Norfund’s investments are additional, helping to enable impacts that might not otherwise be possible because of the high risks involved.
Additionality is a central part of Norfund’s mandate. We are additional when we invest in markets and businesses that are characterised by high risk and scarcity of capital, and when we provide financial instruments associated with high risk. We add value that goes beyond capital value, providing active ownership, promoting environmental and social standards, and supporting enterprise improvement.
Norfund participates actively in international networks, strengthening industry standards and the reporting of additionality. In 2018, OECD DAC members agreed on a common definition of additionality. This is an important milestone that now influences our work.
A common definition of additionality
Proving the additionality of our investments is challenging because it requires insights into what could have happened had we not invested. The lack of a common definition of what additionality is has complicated efforts to substantiate claims. OECD DAC members therefore developed a common definition of additionality to address this challenge. This definition distinguishes between financial and value additionality.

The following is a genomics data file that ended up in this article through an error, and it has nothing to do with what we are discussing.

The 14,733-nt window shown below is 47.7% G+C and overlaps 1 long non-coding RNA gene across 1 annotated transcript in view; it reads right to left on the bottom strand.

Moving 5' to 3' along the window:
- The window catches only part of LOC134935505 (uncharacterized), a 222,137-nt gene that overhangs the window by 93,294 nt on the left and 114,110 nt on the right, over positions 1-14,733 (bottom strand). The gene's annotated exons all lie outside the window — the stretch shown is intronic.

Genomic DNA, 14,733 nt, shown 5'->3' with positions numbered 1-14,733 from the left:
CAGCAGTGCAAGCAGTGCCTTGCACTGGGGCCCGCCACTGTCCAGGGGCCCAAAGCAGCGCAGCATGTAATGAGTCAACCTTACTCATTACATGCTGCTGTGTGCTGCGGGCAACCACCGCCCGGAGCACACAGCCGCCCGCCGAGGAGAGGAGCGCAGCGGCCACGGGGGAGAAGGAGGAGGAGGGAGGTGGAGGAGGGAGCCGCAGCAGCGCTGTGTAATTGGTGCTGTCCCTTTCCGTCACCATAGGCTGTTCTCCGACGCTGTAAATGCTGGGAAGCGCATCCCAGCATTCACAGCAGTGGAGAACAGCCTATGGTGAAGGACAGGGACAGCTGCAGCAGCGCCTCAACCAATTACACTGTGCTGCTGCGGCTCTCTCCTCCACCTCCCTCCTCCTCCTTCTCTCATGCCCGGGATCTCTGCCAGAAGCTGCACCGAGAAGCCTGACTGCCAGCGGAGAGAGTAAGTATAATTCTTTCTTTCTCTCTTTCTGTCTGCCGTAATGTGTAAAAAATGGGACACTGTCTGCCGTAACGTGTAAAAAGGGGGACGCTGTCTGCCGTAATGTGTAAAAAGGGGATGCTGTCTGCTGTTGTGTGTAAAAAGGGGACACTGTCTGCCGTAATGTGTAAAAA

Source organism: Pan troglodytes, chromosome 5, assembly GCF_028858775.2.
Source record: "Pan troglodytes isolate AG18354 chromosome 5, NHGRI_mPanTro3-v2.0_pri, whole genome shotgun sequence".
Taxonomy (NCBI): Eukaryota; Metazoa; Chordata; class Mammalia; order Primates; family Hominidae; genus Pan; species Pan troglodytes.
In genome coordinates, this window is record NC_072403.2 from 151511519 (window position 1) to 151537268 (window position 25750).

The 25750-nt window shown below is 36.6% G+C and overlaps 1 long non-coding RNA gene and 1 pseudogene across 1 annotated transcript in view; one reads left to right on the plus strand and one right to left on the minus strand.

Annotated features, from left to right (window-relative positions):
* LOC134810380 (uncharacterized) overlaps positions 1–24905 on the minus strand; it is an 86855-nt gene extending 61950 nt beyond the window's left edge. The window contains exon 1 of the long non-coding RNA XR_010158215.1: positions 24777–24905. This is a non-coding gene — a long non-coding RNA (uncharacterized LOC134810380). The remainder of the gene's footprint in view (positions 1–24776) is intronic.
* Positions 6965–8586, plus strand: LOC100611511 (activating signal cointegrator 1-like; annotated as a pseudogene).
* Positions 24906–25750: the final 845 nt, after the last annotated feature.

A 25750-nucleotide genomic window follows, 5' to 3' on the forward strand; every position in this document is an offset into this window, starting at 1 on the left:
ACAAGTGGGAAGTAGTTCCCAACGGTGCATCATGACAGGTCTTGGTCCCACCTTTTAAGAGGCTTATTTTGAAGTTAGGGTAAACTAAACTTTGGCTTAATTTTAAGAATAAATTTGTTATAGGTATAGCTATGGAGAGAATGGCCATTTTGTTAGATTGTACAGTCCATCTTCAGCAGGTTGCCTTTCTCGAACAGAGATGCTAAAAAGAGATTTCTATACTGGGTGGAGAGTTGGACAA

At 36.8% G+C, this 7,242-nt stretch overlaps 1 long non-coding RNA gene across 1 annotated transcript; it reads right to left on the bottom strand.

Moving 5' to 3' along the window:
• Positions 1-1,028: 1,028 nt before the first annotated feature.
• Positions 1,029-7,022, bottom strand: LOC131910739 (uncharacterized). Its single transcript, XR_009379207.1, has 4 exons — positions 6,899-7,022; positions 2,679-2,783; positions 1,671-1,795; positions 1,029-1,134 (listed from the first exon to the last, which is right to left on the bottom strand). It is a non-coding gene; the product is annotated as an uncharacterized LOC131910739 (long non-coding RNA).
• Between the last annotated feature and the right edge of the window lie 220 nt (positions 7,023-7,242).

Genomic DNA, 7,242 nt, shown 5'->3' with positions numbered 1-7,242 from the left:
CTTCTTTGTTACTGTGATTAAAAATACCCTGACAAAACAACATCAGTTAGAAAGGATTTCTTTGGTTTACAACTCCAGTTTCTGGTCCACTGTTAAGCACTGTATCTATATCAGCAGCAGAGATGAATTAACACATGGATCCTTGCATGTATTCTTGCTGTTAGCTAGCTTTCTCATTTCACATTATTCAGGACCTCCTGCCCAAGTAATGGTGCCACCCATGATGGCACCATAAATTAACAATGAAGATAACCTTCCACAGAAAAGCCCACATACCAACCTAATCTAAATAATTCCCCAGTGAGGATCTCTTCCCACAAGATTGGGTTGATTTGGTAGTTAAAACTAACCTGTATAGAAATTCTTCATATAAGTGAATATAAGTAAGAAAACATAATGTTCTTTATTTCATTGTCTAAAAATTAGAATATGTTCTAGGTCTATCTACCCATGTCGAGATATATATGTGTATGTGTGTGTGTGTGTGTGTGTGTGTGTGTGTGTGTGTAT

A transaction is considered to be financially additional if it supports capital-constrained markets in which private sector partners are unable to obtain commercial financing due to high risk or if it mobilises investment from the private sector that would not have otherwise invested.
This refers to the provision or mobilisation of non-financial value that the private sector is not offering, and which will lead to better development outcomes. Examples are the provision of knowledge and expertise, the promotion of social or environmental standards and fostering good corporate governance.
A refined additionality framework
We have refined Norfund’s additionality framework to ensure alignment with the new OECD definition. Our refined framework consists of ten additionality ambitions, reflecting both the financial and value additionality of our investments. Operationalisation is measured using a set of additionality indicators. The framework will inform our new investment decisions and how we report additionality.